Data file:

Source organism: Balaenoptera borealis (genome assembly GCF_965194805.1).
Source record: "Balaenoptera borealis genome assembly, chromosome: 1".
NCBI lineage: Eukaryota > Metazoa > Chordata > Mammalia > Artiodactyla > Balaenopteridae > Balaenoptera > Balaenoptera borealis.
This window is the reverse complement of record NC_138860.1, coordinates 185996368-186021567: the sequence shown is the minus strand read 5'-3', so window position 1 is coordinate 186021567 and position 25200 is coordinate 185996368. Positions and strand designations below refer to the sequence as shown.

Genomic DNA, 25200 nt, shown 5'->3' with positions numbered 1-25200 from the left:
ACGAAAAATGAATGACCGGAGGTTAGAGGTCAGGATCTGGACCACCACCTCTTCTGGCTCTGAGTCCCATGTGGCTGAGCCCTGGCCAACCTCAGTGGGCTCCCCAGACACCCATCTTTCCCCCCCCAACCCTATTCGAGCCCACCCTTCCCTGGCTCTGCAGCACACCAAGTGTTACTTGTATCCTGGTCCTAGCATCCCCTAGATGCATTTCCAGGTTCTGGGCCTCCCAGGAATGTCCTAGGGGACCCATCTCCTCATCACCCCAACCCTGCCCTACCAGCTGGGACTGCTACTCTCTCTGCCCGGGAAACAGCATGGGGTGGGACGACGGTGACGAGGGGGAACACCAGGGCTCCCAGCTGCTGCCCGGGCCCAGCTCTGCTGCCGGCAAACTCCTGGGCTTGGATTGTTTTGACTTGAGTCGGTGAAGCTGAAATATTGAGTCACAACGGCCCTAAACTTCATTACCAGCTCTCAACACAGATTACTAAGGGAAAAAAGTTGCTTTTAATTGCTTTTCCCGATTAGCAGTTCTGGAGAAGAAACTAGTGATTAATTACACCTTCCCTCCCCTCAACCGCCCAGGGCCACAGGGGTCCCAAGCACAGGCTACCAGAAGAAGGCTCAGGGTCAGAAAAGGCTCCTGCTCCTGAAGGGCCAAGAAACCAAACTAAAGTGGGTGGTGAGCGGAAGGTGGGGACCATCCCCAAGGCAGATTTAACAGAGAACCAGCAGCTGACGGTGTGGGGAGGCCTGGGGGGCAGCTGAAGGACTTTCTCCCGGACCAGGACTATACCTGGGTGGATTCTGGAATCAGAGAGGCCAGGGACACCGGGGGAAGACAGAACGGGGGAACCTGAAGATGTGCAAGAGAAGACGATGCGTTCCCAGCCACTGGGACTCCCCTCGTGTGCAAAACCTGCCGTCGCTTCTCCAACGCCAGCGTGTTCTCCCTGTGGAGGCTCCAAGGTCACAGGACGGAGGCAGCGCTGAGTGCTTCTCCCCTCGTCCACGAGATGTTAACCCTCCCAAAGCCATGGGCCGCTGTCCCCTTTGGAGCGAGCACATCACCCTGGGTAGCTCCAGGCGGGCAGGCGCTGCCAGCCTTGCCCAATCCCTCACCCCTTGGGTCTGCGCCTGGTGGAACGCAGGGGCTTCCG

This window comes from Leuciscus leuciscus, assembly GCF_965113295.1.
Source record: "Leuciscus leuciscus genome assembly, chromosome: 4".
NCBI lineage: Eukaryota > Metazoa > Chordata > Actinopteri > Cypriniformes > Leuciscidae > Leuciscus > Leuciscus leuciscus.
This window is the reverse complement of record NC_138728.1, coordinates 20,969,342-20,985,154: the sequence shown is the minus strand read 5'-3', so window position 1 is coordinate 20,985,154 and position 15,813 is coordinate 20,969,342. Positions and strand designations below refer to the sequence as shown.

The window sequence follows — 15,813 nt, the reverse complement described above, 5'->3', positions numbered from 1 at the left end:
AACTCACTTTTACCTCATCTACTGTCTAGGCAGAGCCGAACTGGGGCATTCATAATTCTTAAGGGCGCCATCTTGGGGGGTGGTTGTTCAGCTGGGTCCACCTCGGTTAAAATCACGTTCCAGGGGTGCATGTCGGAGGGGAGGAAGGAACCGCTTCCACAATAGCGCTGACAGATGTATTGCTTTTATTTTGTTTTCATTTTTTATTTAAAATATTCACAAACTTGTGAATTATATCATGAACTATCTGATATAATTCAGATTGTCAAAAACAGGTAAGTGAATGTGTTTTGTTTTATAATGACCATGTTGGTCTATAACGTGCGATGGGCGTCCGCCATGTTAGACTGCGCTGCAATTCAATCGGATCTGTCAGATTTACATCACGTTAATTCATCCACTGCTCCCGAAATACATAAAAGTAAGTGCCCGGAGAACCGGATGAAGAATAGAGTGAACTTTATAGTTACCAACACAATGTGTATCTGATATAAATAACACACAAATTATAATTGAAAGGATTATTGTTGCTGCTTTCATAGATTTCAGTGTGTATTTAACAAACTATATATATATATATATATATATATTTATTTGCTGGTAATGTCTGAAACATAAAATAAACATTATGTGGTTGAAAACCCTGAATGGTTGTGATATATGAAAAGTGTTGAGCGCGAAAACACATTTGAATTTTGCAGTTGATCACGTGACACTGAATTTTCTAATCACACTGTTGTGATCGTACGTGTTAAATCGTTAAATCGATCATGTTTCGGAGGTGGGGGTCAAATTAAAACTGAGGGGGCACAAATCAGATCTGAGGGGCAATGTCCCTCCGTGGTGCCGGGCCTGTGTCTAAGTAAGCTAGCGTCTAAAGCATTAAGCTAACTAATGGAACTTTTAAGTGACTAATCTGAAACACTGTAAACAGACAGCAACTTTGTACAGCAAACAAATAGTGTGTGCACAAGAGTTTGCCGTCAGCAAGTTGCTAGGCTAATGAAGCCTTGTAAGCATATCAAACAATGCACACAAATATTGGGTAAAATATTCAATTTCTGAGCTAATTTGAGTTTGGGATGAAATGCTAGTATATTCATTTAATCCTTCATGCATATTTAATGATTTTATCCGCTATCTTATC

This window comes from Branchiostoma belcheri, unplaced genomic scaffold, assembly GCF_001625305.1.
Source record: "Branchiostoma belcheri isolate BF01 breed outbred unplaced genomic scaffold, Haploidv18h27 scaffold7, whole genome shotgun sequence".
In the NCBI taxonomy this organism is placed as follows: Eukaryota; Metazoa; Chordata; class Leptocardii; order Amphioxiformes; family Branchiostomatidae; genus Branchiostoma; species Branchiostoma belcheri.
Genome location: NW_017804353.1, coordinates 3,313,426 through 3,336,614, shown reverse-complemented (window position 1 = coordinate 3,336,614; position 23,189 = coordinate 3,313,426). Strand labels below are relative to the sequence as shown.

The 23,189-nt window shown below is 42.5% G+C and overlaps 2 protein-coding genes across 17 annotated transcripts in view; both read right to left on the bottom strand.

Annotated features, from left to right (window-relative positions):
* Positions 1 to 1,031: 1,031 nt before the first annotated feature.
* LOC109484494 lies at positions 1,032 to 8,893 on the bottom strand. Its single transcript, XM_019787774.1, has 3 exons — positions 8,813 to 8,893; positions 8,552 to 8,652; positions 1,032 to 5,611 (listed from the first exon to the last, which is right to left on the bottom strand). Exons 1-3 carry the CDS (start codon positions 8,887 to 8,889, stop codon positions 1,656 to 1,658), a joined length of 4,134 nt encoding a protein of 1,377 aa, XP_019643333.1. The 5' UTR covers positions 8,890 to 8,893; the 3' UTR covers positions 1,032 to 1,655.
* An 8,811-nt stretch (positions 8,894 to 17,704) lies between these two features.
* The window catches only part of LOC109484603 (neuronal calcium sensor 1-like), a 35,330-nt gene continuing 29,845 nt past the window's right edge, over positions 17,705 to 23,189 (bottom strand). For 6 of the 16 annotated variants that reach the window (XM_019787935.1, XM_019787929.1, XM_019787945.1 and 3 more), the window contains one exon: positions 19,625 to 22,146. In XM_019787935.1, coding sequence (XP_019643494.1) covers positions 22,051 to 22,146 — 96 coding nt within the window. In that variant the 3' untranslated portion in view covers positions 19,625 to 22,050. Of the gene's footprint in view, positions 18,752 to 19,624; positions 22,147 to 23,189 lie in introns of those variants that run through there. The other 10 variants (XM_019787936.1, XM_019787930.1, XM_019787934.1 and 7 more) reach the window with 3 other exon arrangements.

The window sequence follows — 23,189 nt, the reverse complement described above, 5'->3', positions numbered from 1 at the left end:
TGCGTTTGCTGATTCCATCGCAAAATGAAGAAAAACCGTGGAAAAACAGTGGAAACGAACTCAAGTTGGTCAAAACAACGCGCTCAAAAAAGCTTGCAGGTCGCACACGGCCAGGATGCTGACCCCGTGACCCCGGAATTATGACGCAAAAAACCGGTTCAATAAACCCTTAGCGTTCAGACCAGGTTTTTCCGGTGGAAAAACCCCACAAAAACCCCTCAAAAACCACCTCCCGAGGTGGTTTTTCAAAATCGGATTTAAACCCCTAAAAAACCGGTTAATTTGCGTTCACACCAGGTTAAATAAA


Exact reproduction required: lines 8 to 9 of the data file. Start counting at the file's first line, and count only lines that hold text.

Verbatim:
Source record: "Leuciscus leuciscus genome assembly, chromosome: 4".
NCBI lineage: Eukaryota > Metazoa > Chordata > Actinopteri > Cypriniformes > Leuciscidae > Leuciscus > Leuciscus leuciscus.